The Antonio JohannaAnnotate this Case
14 U.S. 159 (1816)
U.S. Supreme Court
The Antonio Johanna, 14 U.S. 1 Wheat. 159 159 (1816)
The Antonio Johanna
14 U.S. (1 Wheat.) 159
APPEAL FROM THE CIRCUIT COURT FOR
THE DISTRICT OF NORTH CAROLINA
A neutral ship was chartered for a voyage from London to St. Michaels, thence to St. Petersburgh or any port in the Baltic and back to London, at the freight of 1,000 guineas. On her passage to St. Michaels, she was captured and brought into a port of the United States for adjudication. A part of the cargo was condemned and part restored. The freight was held to be chargeable upon the whole cargo, as well upon that part restored as upon that condemned.
Quaere whether in the above case more than a pro rata freight was due to the master?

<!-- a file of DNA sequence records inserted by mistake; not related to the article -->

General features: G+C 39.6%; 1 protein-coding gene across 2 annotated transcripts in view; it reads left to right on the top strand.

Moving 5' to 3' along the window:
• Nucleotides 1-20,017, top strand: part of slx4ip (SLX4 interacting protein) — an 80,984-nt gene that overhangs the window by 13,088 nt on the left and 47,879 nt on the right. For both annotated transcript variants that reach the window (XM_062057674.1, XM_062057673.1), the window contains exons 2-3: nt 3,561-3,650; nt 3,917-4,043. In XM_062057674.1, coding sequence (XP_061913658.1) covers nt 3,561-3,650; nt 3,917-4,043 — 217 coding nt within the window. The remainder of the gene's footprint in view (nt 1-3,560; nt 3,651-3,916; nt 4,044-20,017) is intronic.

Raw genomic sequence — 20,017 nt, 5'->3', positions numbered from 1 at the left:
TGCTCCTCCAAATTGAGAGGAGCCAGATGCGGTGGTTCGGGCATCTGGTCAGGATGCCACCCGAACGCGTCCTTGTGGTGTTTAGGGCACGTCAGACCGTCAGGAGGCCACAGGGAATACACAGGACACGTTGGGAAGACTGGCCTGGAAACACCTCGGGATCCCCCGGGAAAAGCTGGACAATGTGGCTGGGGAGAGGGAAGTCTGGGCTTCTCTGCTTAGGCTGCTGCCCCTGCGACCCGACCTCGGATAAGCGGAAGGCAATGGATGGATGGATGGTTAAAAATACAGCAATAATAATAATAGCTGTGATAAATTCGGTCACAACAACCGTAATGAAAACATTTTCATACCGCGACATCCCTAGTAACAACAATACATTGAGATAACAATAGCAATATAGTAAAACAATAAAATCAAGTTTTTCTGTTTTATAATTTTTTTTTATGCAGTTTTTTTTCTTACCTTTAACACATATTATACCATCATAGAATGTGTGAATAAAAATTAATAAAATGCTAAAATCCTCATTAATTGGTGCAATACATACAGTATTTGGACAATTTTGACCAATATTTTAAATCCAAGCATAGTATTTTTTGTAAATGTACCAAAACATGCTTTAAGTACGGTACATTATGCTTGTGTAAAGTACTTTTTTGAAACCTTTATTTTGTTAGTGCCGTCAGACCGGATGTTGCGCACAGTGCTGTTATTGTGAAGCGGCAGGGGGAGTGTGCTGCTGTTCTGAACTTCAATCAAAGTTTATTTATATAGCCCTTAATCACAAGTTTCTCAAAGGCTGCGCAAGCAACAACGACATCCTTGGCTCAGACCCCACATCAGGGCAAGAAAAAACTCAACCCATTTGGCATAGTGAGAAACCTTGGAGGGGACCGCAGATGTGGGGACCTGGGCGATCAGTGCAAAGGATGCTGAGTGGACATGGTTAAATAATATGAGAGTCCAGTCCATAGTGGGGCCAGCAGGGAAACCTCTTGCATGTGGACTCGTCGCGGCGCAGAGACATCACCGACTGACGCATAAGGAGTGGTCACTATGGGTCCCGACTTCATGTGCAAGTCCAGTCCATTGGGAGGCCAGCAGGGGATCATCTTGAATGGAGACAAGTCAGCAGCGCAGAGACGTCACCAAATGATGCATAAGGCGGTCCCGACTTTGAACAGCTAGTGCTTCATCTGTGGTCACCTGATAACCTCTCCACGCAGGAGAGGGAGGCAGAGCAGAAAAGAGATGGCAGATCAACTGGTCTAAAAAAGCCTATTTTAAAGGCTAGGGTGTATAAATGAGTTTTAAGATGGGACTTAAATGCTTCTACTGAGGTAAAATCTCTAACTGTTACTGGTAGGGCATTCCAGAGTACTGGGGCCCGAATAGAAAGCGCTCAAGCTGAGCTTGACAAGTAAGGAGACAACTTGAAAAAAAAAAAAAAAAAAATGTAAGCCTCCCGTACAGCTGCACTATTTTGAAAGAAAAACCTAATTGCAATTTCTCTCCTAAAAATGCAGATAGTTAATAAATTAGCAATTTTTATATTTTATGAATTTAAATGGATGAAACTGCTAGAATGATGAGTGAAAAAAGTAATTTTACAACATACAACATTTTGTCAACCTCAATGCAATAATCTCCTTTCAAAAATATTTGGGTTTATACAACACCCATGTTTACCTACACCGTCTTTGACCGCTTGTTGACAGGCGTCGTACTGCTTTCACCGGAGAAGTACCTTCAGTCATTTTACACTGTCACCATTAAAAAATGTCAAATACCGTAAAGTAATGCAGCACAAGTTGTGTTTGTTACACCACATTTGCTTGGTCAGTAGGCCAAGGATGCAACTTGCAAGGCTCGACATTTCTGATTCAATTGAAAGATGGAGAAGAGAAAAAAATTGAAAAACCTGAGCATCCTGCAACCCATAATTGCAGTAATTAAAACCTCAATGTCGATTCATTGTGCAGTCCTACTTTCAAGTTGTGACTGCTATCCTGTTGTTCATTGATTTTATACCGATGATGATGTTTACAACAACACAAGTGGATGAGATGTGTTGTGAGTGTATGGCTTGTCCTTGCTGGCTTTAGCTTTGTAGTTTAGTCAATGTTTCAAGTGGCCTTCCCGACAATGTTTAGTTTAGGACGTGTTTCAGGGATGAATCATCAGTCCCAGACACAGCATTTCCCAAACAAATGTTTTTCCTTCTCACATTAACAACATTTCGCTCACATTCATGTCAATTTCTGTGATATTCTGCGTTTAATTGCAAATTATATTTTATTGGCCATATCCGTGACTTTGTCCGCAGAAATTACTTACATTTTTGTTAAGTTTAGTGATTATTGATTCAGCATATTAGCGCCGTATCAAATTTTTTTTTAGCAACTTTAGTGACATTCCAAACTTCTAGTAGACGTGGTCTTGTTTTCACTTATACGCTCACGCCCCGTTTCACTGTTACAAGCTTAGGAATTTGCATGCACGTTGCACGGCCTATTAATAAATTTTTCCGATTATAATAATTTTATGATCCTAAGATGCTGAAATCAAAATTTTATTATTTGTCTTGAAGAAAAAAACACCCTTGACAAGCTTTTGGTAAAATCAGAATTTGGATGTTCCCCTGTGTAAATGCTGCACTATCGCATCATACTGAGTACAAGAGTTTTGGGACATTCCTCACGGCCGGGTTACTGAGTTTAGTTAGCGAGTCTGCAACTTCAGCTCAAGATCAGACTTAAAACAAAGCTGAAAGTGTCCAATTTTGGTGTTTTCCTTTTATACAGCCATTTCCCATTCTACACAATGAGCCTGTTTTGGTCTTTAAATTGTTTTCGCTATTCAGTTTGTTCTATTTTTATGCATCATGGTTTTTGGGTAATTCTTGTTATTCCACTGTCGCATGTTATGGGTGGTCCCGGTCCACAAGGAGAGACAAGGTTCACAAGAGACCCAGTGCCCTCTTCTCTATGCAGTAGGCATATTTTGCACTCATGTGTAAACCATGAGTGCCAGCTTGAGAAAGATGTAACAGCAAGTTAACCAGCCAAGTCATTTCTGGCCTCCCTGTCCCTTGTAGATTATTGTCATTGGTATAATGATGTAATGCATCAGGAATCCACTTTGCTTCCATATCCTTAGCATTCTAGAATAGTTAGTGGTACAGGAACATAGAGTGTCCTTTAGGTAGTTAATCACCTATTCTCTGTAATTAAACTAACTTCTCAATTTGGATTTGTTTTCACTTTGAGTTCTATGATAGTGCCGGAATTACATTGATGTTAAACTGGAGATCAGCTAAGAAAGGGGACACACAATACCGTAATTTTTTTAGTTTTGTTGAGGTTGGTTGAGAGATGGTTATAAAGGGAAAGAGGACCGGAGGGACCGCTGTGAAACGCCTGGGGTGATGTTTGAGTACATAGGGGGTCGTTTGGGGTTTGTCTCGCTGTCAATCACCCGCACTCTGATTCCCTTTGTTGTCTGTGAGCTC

This was the case of a Russian ship captured on 2 June, 1814, by the privateer Herald on a voyage from London to St. Michaels and brought into the port of Wilmington, N.C., for adjudication. The ship was chartered by Messrs. Burnet & Co., a mercantile firm at London, for a voyage from London to St. Michaels, thence to Fayal, thence to St. Petersburg or any port in the Baltic, and thence to return to London, at the stipulated freight of one thousand guineas. The ship and cargo were libeled as prize of war, and upon the hearing in the district court, that part of the cargo which was not claimed was condemned. The residue of the cargo, excepting one moiety of certain